A Changing Climate Means A Changing Society. The Island Press Urban Resilience Project, Supported By The Kresge Foundation And The JPB Foundation, Is Committed To A Greener, Fairer Future. This Op-Ed Was Originally Published September 26, 2017 in U.S. News & World Report.
As floodwaters recede, storm-battered Texans, Floridians and Puerto Ricans are taking stock of their losses. While it is too soon for a final tally, it is clear that Hurricanes Harvey, Irma and Maria have taken a dreadful toll in lives and treasure: some 75 people died in Harvey’s floodwaters; Hurricane Irma killed at least 20 in the U.S., while at least 16 people have died as a result of Maria in Puerto Rico. Preliminary estimates peg Harvey’s and Irma’s damage alone at $290 billion.
Unfortunately, there is more where that came from. Flooding is on the rise across most of the US; Houston alone has seen four so-called 100-year floodssince the spring of 2015. Perhaps the only thing we can say for sure is that the weather is increasingly uncertain. Yet we continue to build on the coast and in vulnerable floodplains — putting more people than ever in harm’s way.
And, as floods become more frequent and damaging, taxpayers pick up a growing share of the tab. We pay first with a tax code that heavily subsidizes poorly designed development in the wrong places. Second, we pay for cleanup and rebuilding through the National Flood Insurance Program, which underwrites coverage for American homes and businesses. There is heated — and necessary — debate about whether the NFIP sufficiently discouragesunwise risk.
But a focus on flood insurance misses an even greater opportunity to reduce risk: development.
We are building the future every day: More than half of the built environment we will inhabit in 2025 did not exist in 2000. Through development, we can greatly reduce — or increase — our risk of floods and other disasters. Today, we mostly do the latter.
Sometimes risks are denied: In Florida and elsewhere, coastal development is booming despite well-documented sea level rise. Or risks are not well understood: in Houston, many thought they were safe because their homes were not in FEMA’s “special flood hazard area.” But, as Harvey made clear, they were very much in the flood plain.
The good news is that — unlike the weather — development is squarely within our control. Decisions about where and how to build are shaped by myriad public and private programs — and these can be used to reduce risk. For example, we can:
Avoid building in danger zones. It seems blindingly obvious, but it makes no sense to build in areas at high risk for flooding — especially with hefty taxpayer subsidies. It happens, though, because waterfront properties are in great demand, commanding premium prices that boost real estate tax income for local governments. We need to change subsidies and incentives so that developers and property owners do not externalize the costs of building in disaster prone areas, and promote land-use policies that discourage poorly designed and constructed building in high-risk areas that are difficult to evacuate.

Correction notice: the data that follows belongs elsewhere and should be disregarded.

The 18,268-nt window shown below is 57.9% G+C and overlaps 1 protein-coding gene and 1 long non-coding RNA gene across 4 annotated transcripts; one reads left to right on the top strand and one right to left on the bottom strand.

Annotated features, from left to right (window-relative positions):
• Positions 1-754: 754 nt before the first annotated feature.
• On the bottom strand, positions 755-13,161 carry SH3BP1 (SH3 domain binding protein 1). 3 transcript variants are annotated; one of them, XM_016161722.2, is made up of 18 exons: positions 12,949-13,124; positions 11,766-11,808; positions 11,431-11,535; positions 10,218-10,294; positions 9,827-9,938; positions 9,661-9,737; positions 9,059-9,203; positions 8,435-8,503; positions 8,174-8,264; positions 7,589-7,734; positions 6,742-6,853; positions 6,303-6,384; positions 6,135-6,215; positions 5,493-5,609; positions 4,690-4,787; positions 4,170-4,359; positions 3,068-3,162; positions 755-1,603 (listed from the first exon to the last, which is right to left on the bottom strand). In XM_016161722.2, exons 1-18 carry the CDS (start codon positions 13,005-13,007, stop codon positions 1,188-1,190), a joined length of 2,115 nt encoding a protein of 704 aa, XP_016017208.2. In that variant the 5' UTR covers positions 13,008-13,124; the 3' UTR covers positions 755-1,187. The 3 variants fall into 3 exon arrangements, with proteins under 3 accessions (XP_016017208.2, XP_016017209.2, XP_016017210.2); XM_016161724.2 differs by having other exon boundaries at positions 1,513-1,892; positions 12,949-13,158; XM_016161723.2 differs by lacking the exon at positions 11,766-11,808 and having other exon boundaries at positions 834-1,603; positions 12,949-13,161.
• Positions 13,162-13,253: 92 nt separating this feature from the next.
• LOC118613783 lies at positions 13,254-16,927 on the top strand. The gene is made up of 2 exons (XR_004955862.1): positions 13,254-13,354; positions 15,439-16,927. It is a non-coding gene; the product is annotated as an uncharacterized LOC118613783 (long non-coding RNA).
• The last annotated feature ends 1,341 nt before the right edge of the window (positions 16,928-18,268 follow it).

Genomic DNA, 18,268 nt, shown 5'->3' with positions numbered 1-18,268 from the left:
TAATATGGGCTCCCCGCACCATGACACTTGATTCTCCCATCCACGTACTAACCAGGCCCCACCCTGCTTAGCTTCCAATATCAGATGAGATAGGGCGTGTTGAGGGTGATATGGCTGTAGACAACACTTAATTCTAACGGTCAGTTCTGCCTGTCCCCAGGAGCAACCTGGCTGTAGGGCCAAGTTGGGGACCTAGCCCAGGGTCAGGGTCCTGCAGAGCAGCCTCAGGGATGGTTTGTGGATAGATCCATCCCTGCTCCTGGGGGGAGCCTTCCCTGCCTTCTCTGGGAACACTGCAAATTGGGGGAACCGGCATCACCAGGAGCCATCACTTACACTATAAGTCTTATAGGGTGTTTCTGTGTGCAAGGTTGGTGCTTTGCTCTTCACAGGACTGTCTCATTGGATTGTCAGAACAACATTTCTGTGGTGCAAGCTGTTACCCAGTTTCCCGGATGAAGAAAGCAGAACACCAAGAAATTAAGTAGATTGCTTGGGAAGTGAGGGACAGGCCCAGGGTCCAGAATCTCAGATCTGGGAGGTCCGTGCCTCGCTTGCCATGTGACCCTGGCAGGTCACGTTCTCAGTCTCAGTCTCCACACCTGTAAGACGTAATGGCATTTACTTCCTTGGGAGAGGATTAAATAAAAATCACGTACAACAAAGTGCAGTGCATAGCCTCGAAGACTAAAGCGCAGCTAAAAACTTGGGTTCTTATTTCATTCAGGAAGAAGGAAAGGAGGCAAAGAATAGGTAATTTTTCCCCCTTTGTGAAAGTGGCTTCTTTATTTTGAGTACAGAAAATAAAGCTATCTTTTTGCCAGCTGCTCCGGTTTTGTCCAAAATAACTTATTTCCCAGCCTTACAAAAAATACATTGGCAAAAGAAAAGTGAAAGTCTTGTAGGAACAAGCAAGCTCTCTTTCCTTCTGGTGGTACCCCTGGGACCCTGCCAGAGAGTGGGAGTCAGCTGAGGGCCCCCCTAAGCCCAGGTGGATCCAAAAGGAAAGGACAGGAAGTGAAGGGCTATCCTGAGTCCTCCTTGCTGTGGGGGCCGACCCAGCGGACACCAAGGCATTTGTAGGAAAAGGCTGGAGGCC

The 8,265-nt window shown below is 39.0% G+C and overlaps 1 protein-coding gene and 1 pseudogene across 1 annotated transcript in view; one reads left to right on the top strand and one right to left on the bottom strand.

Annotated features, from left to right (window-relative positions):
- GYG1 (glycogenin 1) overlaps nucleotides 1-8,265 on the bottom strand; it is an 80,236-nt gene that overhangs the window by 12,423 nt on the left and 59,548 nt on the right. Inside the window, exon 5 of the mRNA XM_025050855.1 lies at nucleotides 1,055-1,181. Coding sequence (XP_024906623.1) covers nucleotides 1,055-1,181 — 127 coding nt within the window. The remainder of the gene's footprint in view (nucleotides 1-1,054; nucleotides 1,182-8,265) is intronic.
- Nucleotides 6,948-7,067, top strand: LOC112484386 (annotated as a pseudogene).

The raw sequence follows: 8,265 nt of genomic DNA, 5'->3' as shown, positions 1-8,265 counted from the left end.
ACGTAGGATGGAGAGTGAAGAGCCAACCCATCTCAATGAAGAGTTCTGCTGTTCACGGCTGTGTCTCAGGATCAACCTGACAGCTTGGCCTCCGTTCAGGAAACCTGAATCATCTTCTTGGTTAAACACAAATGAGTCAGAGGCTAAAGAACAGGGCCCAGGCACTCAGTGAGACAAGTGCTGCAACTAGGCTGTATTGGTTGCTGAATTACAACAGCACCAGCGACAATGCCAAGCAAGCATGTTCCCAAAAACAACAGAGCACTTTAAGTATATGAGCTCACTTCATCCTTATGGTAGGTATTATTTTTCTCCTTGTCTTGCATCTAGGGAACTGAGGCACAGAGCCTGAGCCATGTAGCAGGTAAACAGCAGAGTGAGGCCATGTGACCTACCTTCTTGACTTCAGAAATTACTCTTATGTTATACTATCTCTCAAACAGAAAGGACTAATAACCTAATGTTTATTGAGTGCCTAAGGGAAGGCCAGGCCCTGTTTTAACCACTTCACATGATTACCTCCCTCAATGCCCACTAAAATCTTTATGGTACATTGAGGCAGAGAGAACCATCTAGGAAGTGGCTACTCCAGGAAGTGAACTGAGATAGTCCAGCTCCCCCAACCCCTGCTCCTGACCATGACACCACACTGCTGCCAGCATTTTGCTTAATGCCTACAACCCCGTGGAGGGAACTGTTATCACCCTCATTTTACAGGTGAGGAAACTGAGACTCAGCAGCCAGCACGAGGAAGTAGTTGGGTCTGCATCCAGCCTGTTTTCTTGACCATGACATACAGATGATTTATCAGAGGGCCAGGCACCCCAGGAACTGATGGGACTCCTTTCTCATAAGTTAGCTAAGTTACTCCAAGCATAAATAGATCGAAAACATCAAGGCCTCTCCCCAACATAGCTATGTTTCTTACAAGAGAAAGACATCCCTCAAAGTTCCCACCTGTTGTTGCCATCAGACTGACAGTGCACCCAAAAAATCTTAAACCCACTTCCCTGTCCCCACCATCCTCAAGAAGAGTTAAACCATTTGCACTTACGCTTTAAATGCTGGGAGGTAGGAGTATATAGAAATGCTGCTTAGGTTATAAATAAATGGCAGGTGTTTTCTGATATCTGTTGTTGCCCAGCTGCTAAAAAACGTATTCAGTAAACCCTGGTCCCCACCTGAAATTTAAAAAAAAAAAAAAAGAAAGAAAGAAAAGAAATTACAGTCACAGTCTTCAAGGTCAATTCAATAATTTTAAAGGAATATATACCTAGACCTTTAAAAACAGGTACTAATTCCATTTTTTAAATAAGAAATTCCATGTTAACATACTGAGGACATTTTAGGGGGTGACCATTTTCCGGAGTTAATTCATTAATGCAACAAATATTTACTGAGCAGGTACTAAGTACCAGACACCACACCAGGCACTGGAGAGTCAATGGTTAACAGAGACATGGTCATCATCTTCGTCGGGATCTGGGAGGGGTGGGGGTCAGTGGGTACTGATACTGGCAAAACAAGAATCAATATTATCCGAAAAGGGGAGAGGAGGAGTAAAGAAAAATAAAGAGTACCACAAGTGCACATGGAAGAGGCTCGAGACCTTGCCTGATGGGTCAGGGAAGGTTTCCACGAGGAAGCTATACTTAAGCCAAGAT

Raise standards (and houses). For millennia, competent designers and builders have planned for uncertain weather by building stronger for safety. Today, the built environment must be held to higher standards. For example, constructing new housing so that living space is 4 feet above the base flood level adds little to the cost of a home — typically about $5,000. If that had been standard practice in Houston, the vast majority of flood damage from Harvey would have been prevented. Higher standards can be implemented through rebates and other incentives; new “standards of care” for engineering, architecture and other professions; and federal regulations requiring damage-resistant building codes for new construction.
Think before rebuilding. In the wake of disaster, we should resist the temptation to return to pre-disaster conditions. The billions of dollars to be spent in Texas, Florida and Puerto Rico offer an extraordinary opportunity to model safe building practices and reduce risk. In some cases, that means not rebuilding at all: In Tulsa, Oklahoma, for example, the city bought up over 1,000 repeatedly flooded properties, converting them to public parkland. Similar buyouts are now under discussion in Houston and the Florida Keys. And salvaged properties can be retrofitted for resilience: New York City revamped its building codes after Superstorm Sandy, making it easier to move critical systems above flood levels.
While we are rethinking building practices, why not mandate zero net energy homes that use renewable sources to produce the energy they consume? If that became the norm, we might be able to head off the worst of climate change — and the flooding and other disasters that come with it.
For now, floods are here to stay. But, as the geographer Gilbert White wisely observed, “Floods are acts of God; flood losses are largely acts of man.” If we continue to ignore this growing risk, Americans will pay with hard-earned tax dollars — and sometimes, with their lives. But there is an alternative. We can use the power of development to build a more resilient future.